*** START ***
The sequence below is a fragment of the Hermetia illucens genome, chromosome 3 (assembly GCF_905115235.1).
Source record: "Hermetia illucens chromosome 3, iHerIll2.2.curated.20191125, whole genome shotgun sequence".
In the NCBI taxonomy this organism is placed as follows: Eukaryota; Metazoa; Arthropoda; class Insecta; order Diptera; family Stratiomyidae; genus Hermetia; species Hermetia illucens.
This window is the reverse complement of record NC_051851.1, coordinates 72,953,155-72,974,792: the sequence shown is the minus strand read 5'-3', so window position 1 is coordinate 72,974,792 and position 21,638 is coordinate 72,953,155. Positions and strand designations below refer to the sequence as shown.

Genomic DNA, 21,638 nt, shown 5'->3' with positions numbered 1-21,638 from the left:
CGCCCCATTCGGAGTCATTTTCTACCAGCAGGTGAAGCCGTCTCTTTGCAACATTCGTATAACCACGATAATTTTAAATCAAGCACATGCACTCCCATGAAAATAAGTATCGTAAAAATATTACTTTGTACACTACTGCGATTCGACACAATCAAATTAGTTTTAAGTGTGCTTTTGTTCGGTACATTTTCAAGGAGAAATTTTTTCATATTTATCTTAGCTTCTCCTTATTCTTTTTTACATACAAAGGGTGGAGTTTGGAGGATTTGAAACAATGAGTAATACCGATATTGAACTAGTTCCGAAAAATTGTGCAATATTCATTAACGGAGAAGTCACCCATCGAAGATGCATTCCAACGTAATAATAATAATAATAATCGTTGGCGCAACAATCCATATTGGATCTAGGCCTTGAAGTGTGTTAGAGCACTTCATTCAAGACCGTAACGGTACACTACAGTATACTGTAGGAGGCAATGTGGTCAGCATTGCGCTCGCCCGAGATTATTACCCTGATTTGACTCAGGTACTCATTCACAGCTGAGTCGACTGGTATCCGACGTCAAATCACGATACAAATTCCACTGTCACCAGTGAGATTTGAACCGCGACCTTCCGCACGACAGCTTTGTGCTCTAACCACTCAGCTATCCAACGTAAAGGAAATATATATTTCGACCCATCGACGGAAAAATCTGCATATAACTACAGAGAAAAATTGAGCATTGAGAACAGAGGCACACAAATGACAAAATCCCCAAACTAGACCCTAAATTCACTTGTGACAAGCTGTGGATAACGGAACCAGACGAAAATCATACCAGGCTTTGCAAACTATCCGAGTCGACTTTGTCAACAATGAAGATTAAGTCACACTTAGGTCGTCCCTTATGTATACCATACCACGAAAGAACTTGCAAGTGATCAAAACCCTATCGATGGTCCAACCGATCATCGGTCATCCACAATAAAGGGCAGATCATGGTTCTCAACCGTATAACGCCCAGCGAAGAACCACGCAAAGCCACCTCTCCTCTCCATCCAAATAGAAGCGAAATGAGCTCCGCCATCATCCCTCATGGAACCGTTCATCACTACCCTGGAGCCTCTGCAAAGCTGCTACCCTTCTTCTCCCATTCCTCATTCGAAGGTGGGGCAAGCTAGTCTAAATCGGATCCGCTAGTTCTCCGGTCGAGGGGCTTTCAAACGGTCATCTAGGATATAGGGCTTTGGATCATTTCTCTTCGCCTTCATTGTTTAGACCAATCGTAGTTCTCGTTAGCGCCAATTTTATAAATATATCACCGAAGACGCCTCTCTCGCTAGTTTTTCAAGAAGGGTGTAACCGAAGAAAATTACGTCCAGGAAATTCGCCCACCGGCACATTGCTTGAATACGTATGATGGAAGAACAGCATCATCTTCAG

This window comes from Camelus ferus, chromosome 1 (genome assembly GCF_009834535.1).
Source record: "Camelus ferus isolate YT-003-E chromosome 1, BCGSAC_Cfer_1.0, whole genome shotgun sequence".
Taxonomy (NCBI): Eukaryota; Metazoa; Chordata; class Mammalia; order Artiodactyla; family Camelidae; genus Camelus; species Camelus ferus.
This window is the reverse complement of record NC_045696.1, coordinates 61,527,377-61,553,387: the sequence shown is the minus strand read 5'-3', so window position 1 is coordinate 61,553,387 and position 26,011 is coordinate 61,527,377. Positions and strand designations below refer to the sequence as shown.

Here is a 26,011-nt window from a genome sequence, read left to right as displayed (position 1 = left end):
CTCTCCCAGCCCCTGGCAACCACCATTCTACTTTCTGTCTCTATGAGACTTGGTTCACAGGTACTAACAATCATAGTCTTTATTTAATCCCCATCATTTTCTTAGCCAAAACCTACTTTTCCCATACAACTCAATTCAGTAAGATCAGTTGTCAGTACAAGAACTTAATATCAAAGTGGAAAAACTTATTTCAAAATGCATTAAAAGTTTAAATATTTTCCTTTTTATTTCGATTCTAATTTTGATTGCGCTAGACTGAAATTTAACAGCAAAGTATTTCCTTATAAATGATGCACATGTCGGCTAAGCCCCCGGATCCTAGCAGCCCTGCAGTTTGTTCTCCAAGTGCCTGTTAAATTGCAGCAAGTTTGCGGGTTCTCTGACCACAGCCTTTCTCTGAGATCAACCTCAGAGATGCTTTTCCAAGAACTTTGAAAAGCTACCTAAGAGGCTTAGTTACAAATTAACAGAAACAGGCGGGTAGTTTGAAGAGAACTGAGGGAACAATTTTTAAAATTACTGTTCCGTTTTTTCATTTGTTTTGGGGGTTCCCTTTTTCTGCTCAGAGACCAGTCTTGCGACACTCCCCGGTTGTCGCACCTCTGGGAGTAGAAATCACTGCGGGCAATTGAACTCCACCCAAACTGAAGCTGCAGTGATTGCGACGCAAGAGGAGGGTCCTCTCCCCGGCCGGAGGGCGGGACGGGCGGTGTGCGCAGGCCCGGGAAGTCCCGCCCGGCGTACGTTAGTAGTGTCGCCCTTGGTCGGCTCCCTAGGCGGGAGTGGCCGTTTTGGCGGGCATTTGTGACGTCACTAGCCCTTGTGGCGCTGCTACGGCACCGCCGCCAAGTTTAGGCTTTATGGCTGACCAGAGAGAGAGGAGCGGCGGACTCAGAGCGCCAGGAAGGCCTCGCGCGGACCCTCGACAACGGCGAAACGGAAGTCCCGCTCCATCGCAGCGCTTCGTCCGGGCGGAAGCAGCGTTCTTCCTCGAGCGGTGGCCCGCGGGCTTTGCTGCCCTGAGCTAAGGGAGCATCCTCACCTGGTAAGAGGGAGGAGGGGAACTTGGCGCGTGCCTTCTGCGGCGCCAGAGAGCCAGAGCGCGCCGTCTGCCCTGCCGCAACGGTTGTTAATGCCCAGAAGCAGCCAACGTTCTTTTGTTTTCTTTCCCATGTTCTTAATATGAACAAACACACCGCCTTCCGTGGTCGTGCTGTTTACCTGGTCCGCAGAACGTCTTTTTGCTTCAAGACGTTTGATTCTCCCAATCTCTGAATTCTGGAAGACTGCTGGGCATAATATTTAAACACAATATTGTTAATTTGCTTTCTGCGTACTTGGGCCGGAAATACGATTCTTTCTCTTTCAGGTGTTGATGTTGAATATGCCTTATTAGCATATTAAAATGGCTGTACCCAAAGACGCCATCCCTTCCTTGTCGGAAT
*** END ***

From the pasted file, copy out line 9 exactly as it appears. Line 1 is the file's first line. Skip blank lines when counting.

Taxonomy (NCBI): Eukaryota; Metazoa; Chordata; class Mammalia; order Artiodactyla; family Camelidae; genus Camelus; species Camelus ferus.